(1)   In the ArcCatalog tree, click the SanMarcos geodatabase to which you will apply the schema, so that it opens and you can see the Arc Hydro feature dataset it contains. 


(2)   Click the Case Schema Creation button  to launch the Schema Creation Wizard.  You may get a message saying that this action requires an ArcGIS or ArcEditor version of ArcGIS.  In that event, go to Programs/ArcGIS/Desktop Administrator and set the seat to ArcGIS or ArcEditor.



(3) Click Next to skip the introduction step, Click the radial button for Model stored in Repository Database and then click Browse to select the repository database (in this exercise, ArcHydroFrameworkSchema.mdb). Ignore User Name and Password Requirements. Click Next to continue.




(4) Click the name of the object model in the repository for which you want to generate schema (ArcHydroFramework Data Model:: ArcHydroFramework).



(5)   Click Next. This process may take a few minutes. A screen might appear asking you if you would like to use default values or values from a previous run. Select to use the default values. Press Next.



A tree-view of the schema represented in the model is displayed. Using this tree-view, you will now select the object classes (tables), feature datasets, and feature classes from your UML model for which you want to generate schema. Feature classes with red shadow have been automatically detected by the schema creation wizard since they have the correct Arc Hydro standard names. If some class has not been recognized you should click on it and press the Properties button on the lower right corner. Check the Feature class already exists in database box and click OK.



If you generate a schema for datasets that do not already exist in SanMarcos.mdb, new datasets will be created but they will not have any data loaded into them.  You can come back at a later time when you do have such data and reapply the schema to include the new data in your Arc Hydro model.  You can specify the spatial reference for a new feature dataset by selecting the dataset and clicking Properties.  If you generate schema for feature classes that do not already exist, empty classes (tables with no rows) will be created.


Select Feature Datasets

(1) Click on the Arc Hydro feature dataset and then click the Properties button.


(2) On the Feature Dataset Properties window click Show Details to show the spatial reference information.  Note that the spatial reference for that feature dataset has already been set (and that it coincides with the reference for the existing feature dataset).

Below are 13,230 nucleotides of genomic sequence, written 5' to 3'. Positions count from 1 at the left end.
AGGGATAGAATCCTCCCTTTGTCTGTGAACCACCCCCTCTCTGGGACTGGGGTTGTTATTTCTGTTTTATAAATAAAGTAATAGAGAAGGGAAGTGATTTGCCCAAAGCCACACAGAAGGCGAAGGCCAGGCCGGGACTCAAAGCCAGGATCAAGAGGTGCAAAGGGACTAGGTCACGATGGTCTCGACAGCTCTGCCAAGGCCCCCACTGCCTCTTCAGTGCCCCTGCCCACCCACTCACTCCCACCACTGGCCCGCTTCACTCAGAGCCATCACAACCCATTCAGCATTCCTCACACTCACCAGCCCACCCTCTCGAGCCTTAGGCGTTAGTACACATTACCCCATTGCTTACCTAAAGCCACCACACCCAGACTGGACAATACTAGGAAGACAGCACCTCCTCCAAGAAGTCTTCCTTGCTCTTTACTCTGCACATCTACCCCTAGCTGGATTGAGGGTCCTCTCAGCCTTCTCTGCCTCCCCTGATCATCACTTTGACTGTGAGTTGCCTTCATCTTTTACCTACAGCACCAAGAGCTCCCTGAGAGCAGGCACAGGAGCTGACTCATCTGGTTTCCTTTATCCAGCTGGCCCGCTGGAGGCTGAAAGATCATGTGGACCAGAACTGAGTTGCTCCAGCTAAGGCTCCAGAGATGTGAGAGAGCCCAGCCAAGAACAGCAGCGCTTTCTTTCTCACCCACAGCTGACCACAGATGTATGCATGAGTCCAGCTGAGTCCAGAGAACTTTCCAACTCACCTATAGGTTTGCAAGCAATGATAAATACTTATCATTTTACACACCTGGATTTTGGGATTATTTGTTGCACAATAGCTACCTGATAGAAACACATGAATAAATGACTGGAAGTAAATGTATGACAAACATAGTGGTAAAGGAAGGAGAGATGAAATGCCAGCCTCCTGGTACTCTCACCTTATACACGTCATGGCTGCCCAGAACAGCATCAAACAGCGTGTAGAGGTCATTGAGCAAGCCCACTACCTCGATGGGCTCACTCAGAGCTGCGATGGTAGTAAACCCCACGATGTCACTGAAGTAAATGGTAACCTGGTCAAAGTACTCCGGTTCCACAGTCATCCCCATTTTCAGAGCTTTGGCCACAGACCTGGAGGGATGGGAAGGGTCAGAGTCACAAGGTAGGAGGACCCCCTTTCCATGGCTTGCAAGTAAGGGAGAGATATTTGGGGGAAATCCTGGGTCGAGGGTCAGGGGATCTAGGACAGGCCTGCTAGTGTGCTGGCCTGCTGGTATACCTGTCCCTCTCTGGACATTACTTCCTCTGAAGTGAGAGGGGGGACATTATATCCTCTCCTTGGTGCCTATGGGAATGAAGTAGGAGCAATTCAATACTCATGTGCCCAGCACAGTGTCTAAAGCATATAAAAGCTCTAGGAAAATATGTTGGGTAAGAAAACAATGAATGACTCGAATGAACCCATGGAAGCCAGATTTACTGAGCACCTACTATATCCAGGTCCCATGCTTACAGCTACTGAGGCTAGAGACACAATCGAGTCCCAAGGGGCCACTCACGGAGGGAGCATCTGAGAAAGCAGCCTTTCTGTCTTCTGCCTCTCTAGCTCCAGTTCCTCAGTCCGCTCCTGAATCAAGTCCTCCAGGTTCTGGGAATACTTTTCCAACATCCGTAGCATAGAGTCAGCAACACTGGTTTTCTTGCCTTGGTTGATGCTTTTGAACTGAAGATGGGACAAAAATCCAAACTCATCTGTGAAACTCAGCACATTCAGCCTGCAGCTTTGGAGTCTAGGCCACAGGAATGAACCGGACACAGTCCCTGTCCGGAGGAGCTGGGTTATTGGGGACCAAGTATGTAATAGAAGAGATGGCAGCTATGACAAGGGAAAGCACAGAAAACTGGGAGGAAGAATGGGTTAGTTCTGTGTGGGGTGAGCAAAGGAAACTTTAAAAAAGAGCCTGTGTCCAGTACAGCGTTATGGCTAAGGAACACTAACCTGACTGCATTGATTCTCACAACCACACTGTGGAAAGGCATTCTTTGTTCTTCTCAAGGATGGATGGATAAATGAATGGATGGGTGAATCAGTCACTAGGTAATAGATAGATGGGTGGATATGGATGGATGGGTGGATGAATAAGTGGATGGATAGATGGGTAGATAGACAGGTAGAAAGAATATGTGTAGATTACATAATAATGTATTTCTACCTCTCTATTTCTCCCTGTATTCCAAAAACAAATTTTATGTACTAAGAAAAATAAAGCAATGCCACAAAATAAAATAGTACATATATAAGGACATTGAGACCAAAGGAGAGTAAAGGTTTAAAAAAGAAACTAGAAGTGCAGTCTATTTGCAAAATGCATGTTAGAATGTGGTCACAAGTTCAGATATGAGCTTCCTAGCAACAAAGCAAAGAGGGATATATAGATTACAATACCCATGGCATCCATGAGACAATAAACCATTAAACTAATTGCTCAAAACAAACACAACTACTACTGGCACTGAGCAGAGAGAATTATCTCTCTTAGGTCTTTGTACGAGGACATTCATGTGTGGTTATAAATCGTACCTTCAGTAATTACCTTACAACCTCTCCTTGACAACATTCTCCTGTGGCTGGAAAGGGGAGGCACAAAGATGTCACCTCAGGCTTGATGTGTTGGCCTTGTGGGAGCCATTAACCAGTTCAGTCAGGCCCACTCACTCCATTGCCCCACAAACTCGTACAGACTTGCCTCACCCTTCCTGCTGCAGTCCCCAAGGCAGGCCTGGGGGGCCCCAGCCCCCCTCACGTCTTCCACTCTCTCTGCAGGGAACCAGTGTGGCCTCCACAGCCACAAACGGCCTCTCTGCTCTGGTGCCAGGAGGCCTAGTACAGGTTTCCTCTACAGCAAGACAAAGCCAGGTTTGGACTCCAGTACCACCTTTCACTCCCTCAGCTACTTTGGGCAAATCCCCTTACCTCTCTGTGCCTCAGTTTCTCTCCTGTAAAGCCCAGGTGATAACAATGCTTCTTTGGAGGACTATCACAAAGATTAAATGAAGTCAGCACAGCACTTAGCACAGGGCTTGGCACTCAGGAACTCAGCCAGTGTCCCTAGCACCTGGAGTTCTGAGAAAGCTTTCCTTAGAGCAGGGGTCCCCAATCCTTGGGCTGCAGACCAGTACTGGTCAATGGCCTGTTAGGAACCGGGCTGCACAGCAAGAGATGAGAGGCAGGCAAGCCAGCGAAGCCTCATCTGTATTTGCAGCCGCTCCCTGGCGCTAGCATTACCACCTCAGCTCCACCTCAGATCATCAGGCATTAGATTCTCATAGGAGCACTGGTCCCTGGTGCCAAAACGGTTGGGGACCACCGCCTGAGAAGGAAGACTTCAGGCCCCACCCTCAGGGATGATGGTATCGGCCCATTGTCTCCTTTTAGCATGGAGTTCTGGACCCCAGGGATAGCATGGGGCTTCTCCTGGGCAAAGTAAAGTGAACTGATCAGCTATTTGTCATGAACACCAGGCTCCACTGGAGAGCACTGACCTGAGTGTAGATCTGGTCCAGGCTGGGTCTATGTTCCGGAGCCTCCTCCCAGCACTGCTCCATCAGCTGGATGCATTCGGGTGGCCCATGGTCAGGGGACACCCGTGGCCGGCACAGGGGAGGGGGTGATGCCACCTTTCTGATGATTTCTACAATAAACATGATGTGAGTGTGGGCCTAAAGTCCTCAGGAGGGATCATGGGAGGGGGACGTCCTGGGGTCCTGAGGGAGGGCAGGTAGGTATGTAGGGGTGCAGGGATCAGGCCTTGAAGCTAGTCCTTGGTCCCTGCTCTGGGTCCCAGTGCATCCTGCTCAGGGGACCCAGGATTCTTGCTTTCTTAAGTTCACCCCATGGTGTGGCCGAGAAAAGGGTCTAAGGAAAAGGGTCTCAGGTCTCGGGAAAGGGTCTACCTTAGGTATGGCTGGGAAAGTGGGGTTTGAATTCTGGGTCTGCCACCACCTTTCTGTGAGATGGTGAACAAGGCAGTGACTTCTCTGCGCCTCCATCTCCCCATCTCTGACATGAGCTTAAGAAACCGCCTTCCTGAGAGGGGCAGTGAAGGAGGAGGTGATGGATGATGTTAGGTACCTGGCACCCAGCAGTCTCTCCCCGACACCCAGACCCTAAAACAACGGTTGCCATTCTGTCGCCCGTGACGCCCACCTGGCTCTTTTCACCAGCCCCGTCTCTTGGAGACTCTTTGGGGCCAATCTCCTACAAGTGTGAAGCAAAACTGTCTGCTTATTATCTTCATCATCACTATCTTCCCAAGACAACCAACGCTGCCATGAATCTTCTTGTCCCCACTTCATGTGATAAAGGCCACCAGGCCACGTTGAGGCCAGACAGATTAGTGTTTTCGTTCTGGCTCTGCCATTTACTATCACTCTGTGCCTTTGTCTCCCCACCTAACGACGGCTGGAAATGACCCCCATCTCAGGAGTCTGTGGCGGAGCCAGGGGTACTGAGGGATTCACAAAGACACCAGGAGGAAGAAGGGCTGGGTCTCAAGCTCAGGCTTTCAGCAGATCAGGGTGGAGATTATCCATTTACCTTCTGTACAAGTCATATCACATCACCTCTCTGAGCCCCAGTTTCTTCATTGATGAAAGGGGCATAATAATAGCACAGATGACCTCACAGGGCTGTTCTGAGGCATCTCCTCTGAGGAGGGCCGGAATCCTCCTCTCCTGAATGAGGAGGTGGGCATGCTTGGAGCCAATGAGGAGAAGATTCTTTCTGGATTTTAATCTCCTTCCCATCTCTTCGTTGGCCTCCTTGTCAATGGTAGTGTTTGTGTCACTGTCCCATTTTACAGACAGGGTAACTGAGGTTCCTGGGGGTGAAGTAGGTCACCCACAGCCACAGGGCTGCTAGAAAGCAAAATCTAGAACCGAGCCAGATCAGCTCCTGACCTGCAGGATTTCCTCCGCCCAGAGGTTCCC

(3)   Click OK to close the properties window.


Set properties of feature classes

(6)   Double Double-Click on “Watershed” and a dialog box for Watershed Properties will appear.


(7)   Click on the Exists tab.  Note near the top of the window that there is a check mark by “Feature class already exists in database” and the Watershed is listed in the Feature Class box.  In this window you will match fields that were defined in the UML model to those that already exist in the Watershed feature class.


(8)   In the “In existing object” column, click on each row with “click to select…” in it. It indicates that the Field does not currently exist in the feature class. Select <Add Field> from the drop down menu to add the field.   You need to Right Click to select <Add Field> and this seems to work best when you right click to the right of the click to select…” message in the table.


(9)   Repeat step (6) for all unmatched UML classes (all cells with “click to select…”). Note: For this exercise just select <Add Field> for all UML class In Watershed Properties dialog box.


(10)           Your Dialog box should look like this after you have matched all fields (after changing click to select… for <Add Field> on right column). Make a list of all the fields in the UML class column even if they were already included in the feature class.



(11)           Click OK and you will go back to Schema Wizard.


(12)           Repeat steps 4, 5, 6, 7 & 8 for all main feature classes in ArcHydro (Watershed, HydroEdge, HydroJunction, Waterbody, and MonitoringPoint). You should have <Add Field> for any unmatched fields in all existing classes.  If you can’t add a field and just have <None> available to you as a choice, go back to ArcCatalog and search in the attributes of your original Arc Hydro dataset for an attribute of that name and delete it.

(13)          Click OK and you should be back to Schema Wizard.


Create the schema


Once you have connected to the repository and selected the classes from your UML model for which you want to generate schema, the last part of the Schema Wizard is to actually create the schema in the geodatabase.


Click Next.


At this point, you could review the options you specified in the Schema Wizard.  If you wanted to change anything, you would click Back and change the appropriate parameters. 



Click Finish to generate the schema in the geodatabase.  The generation may take a while. Say No to if you do not want to see the logfile (or Yes if you want to see the logfile!).


Congratulations!  You have generated a schema!


If you View the feature classes that you’ve just worked on in ArcMap, open the attribute tables, you’ll see that what you have done is to create a series of additional attributes at the right hand end of your attribute tables --- these are the standard Arc Hydro attributes.


To be turned in:  Make a table that lists the main five feature classes: HydroEdge, HydroJunction, MonitoringPoint, Waterbody and Watershed and list the attributes that were added to these feature classes by the process of applying the ArcHydro schema. List all the fields in the UML class column even if they were already included in the class.